A Voidable Marriage in History: Marrying the Sister of One’s Late Wife or the Brother of One’s Late Husband + a Giveaway

A Voidable Marriage in History: Marrying the Sister of One’s Late Wife or the Brother of One’s Late Husband + a Giveaway

A plot we readers often encounter in historical romance set in the Regency Period is when the hero takes up with his late wife’s sister. But was it possible?

“For most of the nineteenth century, the question of whether a man should be able to marry the sister of his deceased wife engaged the English public in protracted and heated debate. The Parliamentary debates, individually published pamphlets and periodical essays, and topical fiction that at times seemed to flood from this debate express a range of nineteenth-century English anxieties about the proper definition and practice of family life, anxieties that provoked serious reconsideration of the legal definitions and cultural meanings of sibling and marital relations. The figure that carried the full weight of these ideological struggles was the adult unmarried sister living in a married sister’s household; the specific issue upon which the English people focused was whether a man’s wife’s sister was, in law, the equivalent of his blood sister and therefore never to be his wife, or his metaphorical sister only and therefore an ‘indifferent person’ whom he could marry.” (Anne D. Wallace, “On the Deceased Wife’s Sister Controversy, 1835-1907″)

Before 1835, the church would annul the marriage of a man with the sister of his late wife if reported, but if no one reported the situation, then the marriage was legal. It  was a voidable marriage not a void one. The same was true for marriage with a late husband’s brother. Both situations, however, were made illegal in 1835. The one involving the sister was repealed in 1907. The brother one was repealed much later. Even before the law passed, the church opposed such unions, and there were quite a few people who did as well. Every year after 1835 some one proposed a law to repeal the law Gilbert and Sullivan referred to it as the “annual blister.”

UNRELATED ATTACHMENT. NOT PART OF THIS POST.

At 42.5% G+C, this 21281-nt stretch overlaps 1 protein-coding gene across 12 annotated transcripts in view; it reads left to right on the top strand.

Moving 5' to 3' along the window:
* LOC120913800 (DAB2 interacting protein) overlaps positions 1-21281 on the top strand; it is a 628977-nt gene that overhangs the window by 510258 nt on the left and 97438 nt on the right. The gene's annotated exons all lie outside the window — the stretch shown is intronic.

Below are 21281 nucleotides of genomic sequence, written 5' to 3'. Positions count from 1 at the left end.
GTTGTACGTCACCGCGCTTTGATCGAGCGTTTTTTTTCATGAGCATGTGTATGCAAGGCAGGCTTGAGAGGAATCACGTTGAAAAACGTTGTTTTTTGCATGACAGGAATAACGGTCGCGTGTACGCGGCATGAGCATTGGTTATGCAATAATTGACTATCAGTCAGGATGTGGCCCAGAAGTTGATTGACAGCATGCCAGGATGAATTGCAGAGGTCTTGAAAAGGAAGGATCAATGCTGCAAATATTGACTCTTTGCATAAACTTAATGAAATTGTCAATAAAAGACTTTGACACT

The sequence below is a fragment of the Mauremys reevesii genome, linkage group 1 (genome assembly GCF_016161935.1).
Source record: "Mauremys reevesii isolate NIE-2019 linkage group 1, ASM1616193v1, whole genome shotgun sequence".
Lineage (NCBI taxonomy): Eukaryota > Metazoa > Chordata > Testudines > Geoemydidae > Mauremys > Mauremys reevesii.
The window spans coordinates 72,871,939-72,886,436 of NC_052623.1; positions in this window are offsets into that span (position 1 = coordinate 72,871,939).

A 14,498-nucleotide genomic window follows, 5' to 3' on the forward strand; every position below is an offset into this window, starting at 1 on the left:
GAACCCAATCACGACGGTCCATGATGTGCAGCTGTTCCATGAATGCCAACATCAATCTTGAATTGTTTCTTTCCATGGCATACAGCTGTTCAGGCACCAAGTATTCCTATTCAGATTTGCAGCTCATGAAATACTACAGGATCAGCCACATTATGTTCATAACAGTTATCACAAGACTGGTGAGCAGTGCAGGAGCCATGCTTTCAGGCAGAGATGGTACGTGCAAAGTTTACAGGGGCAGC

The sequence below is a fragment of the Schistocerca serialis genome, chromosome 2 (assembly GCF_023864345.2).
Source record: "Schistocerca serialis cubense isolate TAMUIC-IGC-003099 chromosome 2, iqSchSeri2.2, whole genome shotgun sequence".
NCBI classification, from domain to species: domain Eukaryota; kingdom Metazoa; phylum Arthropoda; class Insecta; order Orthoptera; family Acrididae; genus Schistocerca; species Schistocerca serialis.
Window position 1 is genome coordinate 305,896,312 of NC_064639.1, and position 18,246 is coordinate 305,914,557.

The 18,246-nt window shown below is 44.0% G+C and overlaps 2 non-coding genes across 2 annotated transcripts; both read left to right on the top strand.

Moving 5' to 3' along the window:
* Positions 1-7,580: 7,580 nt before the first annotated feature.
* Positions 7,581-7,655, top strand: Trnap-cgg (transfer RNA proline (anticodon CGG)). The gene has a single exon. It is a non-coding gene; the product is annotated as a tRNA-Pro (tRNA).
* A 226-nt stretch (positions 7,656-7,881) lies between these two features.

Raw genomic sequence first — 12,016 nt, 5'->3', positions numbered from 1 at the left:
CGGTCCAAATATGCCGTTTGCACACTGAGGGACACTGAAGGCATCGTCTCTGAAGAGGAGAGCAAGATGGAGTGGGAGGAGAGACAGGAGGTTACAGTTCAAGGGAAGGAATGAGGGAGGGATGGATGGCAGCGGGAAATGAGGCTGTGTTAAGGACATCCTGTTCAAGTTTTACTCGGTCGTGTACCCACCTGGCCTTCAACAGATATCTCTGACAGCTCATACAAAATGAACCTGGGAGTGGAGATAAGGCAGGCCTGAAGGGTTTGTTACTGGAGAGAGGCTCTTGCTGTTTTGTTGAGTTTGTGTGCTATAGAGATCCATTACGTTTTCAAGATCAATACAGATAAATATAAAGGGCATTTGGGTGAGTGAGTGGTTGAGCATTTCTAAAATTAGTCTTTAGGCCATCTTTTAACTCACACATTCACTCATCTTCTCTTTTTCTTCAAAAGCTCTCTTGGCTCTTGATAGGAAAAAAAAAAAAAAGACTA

“The doctrine that such marriages were illicit was reflected in the Table of kindred and affinity in the Anglican (Church of England) Book of Common Prayer. Prohibition of marriage between certain degrees of kindred outlawed what is known as incest; prohibition between degrees of relationship by marriage (affinity) as opposed to blood (consanguinity) seems to have reflected an analogous taboo. At least one novel, Felicia Skene’s The Inheritance of Evil; Or, the Consequences of Marrying a Deceased Wife’s Sister (1849) addressed the topic in polemic fictional form.

“Under ecclesiastical law, a marriage within the prohibited degrees was not absolutely void but it was voidable at the suit of any interested party. Matthew Boulton married his deceased wife’s sister in 1760. He advised silence, secrecy and Scotland, although they married in London; the marriage was opposed by her brother. Similarly Charles Austen, the younger brother of Jane Austen, married his deceased wife’s sister in 1820 and remained married to her until he died in 1852.” (Deceased Wife’s Sister’s Marriage Act 1907

Our own Collins Hemingway in his piece entitled “Brotherly Love?” tells us: “An even closer—and absolutely prohibited—degree of consanguinity is that of brother and sister. Sibling marriage being an incestuous taboo the world over, one would not expect such a thing ever to enter the environs of Austenia. Yet tradition brought it to Jane’s doorstep, for the law not only forbade marriage between blood siblings but also between brothers and sisters by marriage.

“Therefore, the marriage of Jane’s brother Charles to Harriet Palmer after the death of his first wife was “voidable” because Harriet was Fanny’s sister. As explained in Martha Bailey’s article in ‘The Marriage Law of Jane Austen’s World’ (Persuasions, Winter 2015), this sisterhood created a prohibition by ‘affinity’ (marriage) as strong as one by blood. The logic was: Because Fanny and Harriet were related by blood, and because husband and wife became one flesh upon consummation, then Charles would also be related to Harriet by blood. This thinking applied equally for a woman who married the brother of her dead husband.

“‘Voidable’ in Charles’ case did not necessarily mean ‘voided.’ Someone—most likely a relative seeking to grab an inheritance—would have to sue to have the marriage voided and any children declared illegitimate. Charles never had enough money for anyone to bother trying to disinherit his four children by Harriet.